Golem- a play at the Young Vic

I am currently in London for a couple weeks visiting my boyfriend and applying for some postgraduate opportunities. We are both great lovers of theater so while I am here we bought tickets to a few of the productions going on in London. A few nights ago, we went to the Young Vic, a very hip and fun bar/theatre, to see the much talked about play “Golem”. It was an amazing experience, partly because we were allowed to drink beer during the play, and also because the performance was unique and extremely captivating.

The play follows a young man named Robert as he slowly succumbs to the flirtations of technology, which eventually leads to the destruction of his friends and family. The story is narrated by his sister Annie and set in a world unlike any you have seen before. The production combines expertly crafted animation displayed on a large screen  and the live performance of the actors interacting with each other and the two dimensional scenery. A drum set and piano, played by two of the actors, remain on stage through-out the performance. The live music creates a powerful rhythmic influence on the animation and actions of the characters. It was a very small gesture, but I loved when one of the characters in the piece knitted in time to the music. These small nuances are what made this play so captivating. The precise way in which the characters moved in time to the animations and interacted with the animated creature “Golem” was truly inspiring. Their hard work and practice is evident in the flawless performance that challenges our previous conception of performance art. The piece represents the way that theater is itself evolving with technology and challenging the difference between film and live-performance.


Charlie Hebdo

Dating a French man during the Charlie Hebdo attacks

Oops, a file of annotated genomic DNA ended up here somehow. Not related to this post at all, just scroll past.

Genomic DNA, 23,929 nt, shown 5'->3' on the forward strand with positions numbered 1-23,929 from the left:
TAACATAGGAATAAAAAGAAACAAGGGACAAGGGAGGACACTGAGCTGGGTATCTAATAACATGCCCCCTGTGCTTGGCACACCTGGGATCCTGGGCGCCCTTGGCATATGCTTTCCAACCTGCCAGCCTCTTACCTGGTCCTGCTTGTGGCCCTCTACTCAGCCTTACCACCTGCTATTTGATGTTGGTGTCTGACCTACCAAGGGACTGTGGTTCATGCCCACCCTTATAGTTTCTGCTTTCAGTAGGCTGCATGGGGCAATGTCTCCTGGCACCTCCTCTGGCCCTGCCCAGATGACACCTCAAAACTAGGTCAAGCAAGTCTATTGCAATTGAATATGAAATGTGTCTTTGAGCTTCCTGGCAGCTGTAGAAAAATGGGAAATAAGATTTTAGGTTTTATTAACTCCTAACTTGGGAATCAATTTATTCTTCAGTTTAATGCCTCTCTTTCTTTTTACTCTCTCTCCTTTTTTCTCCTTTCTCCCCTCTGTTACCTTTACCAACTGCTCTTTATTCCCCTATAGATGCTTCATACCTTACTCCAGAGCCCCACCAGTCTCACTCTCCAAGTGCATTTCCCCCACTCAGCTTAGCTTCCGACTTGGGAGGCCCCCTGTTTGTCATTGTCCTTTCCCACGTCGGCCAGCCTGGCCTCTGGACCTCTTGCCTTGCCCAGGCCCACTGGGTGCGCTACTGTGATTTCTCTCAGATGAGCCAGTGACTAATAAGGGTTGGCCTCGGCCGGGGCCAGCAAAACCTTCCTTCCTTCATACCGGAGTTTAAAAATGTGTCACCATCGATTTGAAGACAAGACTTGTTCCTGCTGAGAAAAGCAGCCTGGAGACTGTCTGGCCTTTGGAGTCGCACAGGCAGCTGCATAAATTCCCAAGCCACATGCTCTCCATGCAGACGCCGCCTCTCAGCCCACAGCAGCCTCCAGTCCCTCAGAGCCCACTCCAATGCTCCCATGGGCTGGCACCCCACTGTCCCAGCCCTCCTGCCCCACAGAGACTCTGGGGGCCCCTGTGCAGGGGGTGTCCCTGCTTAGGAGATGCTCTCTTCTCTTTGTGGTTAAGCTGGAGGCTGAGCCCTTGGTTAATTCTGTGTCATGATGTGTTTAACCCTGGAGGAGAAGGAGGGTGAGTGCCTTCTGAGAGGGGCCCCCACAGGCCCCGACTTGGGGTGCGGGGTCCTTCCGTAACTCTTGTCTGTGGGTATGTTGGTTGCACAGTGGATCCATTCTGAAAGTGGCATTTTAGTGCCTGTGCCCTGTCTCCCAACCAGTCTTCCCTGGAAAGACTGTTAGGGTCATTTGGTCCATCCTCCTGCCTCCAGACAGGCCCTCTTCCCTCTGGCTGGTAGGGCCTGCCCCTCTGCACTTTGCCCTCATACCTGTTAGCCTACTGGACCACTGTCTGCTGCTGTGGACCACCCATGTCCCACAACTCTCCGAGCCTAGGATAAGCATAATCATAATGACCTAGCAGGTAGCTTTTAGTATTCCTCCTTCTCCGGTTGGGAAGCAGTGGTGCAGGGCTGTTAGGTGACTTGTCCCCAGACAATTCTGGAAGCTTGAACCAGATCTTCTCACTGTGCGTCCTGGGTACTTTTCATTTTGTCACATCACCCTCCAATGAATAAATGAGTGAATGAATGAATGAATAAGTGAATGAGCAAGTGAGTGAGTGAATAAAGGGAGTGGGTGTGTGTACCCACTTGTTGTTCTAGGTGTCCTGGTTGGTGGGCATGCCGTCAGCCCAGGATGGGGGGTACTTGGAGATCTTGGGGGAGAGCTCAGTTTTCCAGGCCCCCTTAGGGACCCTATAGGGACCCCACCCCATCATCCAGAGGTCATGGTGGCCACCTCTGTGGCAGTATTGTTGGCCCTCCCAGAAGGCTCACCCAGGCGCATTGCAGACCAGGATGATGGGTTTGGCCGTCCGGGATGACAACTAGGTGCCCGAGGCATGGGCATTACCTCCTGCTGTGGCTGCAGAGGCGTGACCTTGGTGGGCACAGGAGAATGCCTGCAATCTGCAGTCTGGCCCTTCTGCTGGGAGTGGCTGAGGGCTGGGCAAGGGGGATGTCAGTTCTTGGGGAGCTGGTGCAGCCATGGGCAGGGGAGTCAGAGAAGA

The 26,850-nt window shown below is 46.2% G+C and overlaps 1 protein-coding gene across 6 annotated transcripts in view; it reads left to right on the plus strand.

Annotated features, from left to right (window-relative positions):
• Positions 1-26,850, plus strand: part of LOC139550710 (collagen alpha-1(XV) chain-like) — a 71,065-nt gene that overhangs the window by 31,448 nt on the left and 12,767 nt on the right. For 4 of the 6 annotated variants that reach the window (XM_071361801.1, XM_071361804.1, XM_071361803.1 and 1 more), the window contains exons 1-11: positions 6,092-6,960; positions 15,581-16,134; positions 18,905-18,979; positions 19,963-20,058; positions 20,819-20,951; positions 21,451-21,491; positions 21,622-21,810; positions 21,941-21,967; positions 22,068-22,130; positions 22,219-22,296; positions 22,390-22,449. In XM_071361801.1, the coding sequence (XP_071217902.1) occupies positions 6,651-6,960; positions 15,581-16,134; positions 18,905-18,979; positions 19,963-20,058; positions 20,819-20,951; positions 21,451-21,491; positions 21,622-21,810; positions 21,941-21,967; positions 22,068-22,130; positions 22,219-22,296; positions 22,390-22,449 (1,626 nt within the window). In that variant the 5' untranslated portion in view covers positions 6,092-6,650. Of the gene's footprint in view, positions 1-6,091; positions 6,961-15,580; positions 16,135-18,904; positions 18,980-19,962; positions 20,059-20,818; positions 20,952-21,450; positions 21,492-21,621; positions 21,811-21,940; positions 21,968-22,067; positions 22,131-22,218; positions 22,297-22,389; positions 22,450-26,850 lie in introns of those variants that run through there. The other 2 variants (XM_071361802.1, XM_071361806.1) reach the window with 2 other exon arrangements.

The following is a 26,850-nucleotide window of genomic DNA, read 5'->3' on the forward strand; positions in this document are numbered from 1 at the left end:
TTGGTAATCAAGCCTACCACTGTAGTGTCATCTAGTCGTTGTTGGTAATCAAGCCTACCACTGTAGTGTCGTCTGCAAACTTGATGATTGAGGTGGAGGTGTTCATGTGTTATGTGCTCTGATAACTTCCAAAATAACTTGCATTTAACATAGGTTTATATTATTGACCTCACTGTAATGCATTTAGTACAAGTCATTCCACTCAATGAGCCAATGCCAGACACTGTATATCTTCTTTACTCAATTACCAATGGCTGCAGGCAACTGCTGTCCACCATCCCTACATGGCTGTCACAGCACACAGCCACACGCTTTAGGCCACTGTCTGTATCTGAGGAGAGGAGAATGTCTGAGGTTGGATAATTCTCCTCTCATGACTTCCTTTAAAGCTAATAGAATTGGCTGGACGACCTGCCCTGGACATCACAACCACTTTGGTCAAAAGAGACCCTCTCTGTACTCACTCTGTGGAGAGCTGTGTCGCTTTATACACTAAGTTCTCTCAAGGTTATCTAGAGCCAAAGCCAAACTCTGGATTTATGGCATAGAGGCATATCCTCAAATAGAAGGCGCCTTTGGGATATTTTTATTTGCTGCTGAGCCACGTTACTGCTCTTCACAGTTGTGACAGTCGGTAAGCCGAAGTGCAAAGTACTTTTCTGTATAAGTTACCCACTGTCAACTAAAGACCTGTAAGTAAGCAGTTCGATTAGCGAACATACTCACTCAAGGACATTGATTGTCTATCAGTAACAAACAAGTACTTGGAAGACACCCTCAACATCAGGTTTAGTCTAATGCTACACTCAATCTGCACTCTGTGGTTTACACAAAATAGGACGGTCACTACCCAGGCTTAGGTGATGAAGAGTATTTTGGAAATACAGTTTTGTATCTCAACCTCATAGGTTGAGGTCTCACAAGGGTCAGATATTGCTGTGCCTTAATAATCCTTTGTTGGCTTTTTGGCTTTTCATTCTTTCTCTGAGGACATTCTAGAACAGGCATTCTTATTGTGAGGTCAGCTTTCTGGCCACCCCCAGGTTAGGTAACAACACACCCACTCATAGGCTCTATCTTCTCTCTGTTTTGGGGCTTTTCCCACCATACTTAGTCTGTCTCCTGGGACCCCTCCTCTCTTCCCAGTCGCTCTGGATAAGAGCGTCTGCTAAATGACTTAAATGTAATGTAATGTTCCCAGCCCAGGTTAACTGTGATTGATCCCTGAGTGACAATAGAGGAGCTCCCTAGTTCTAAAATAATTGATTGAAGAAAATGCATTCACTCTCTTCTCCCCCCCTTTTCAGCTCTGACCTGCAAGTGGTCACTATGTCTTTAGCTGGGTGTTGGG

I have never believed myself to be strongly associated with a particular culture. Probably because I am what some may call a mutt: a quarter Ukrainian, Italian, German, and English. I am often jealous of my boyfriend for his French history and deep roots in his culture. He was born in Paris, raised in France, and his ancestry dates back hundreds of years. He loves French food, politics, wine, literature, and everything you can imagine that is French. He even swore he only loved French women until he met me. I think I should be quite proud of that. But most importantly, he loves the French people. This attack on Charlie Hebdo really hurt him and his country; therefore, it has hurt me. This attack is not just about two extremists having revenge on a satirical journal. It is about the growing audacity of a disease which is trying to degrade the foundations of human rights. It is about an assault on the French culture of self-expression and humor. I know that sometimes his sarcastic nature can annoy me, but I will fight  for him and his people to have the right to speak freely. I will fight for Ukrainians, Italians, Germans, the British, and Americans to maintain their rights to freedom of speech and freedom of the press. In these moments, we should acknowledge the strength of the French and their fight for solidarity. However, we must also build strength in our own countries. We may not be French, but we are human and we must all unite to cure the world.